Caveat emptor usually brings to mind well-known real estate developers and brokers that were famous for fraudulent land deals from the 1960’s and 1970’s primarily in Florida until the Florida Installment Land Sales Practices Act curtailed the activity and several other states enacted false advertising laws to protect citizens from mail order land sale schemes.
More recent caveat emptor situations target buyers of auction or foreclosed properties looking for a deal.
According to experienced real estate professionals, there are many new rules for purchasing foreclosed property. Before bidding online or entering into a contract to purchase – their advice is research and investigate.
Katharine Mackie, a resident of Cecil County, Maryland owns rental units. She decided this might be a good time to look for a new primary residence. She found some that were interesting on the foreclosure lists and one that she really considered placing a bid to buy but reconsidered when her real estate agent told her some of the qualifications and fees associated with placing a contract on the property.
A Chase bank flier on one property in Cecil County identifies Chase as the property owner. It also instructs, “Seller requests buyer to contact Chase for prequal” and, “for seller financing incentives, agents and their buyers are requested to contact our designated Chase Loan Officer”.
Other restrictions and rules Mackie encountered:
- She could lose all or part of her earnest money deposit if for any reason she could not close on he designated date. Rules do allow extreme personal circumstances such as a death in the immediate family as a reason for a delay or postponement.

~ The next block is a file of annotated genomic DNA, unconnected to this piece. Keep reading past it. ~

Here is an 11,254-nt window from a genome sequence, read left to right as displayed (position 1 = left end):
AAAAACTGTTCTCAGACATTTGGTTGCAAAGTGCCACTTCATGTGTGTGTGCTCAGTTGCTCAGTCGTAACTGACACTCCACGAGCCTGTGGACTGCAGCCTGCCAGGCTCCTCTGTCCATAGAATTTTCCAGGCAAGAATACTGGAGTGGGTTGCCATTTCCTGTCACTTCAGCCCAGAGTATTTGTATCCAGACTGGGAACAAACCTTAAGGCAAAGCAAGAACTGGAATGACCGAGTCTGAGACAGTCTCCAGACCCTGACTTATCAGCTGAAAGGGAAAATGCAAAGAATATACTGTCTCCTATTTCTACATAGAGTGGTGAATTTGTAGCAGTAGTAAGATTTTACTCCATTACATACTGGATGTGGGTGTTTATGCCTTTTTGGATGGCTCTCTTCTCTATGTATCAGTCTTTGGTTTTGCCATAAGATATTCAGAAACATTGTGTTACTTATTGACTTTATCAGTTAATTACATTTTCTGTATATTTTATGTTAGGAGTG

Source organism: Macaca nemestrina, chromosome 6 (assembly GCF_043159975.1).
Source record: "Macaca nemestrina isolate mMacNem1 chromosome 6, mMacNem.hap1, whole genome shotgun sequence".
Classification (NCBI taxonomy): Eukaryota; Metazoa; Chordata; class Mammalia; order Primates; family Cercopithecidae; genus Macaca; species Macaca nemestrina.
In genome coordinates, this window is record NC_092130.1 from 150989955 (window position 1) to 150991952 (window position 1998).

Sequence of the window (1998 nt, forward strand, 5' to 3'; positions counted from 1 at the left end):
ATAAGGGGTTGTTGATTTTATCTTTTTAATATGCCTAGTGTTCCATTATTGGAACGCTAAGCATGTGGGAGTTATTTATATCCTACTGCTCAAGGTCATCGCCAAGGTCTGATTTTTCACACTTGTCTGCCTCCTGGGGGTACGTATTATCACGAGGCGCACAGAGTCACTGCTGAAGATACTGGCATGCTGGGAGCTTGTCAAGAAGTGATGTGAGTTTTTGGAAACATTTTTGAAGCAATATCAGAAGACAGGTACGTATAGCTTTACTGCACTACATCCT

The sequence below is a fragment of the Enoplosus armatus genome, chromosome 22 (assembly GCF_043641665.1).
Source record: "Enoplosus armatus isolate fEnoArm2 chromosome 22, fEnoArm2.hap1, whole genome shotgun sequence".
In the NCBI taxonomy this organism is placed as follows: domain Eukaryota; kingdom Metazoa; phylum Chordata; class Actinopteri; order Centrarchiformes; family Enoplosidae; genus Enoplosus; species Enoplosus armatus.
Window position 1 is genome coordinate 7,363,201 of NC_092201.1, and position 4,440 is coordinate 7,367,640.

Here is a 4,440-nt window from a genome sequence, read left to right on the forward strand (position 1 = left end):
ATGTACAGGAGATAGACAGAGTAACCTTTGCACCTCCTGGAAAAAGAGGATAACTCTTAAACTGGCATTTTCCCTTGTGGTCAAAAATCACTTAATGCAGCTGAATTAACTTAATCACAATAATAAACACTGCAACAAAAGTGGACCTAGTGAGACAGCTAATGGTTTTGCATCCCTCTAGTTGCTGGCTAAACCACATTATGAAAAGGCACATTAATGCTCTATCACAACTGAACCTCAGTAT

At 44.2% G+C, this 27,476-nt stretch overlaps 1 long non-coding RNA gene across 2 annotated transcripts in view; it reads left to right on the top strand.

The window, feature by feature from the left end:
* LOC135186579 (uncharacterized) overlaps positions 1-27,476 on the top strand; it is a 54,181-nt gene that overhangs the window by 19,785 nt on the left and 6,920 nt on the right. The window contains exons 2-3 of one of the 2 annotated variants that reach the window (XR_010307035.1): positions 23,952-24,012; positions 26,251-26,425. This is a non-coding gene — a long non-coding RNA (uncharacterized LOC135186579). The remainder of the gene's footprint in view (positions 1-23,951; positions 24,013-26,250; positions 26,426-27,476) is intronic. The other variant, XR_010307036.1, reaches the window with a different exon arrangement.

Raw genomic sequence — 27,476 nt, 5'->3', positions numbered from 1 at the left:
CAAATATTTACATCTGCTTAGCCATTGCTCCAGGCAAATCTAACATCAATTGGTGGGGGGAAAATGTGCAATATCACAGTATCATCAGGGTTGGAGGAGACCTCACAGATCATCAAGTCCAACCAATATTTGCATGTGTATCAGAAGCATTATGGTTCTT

- Inspections: must be ordered and paid (by the prospective buyer)prior to writing a contract or bid. (If her bid was rejected, she would lose the money paid for inspections)
- Contract contingency: none allowed
- A buyer premium of 5% or another disclosed amount can be charged on the sale
- Escrow money for prepaid mortgage insurance (MI – on the prequalification form) and an annual premium each year thereafter.
- HUD has even greater restrictions and rules if their financing is accepted for purchase of a home in need of repair: origination fee, independent consultant fee, consultant, appraisal fee, inspection fee as work progresses, title update fee to name a few.
“Buyer beware is not dead in today’s housing market,” Katharine Mackie concluded and decided a deal is not a deal with these conditions. She could envision costs outpacing the reduction in price expected when buying at a sheriff sale of foreclosure auction.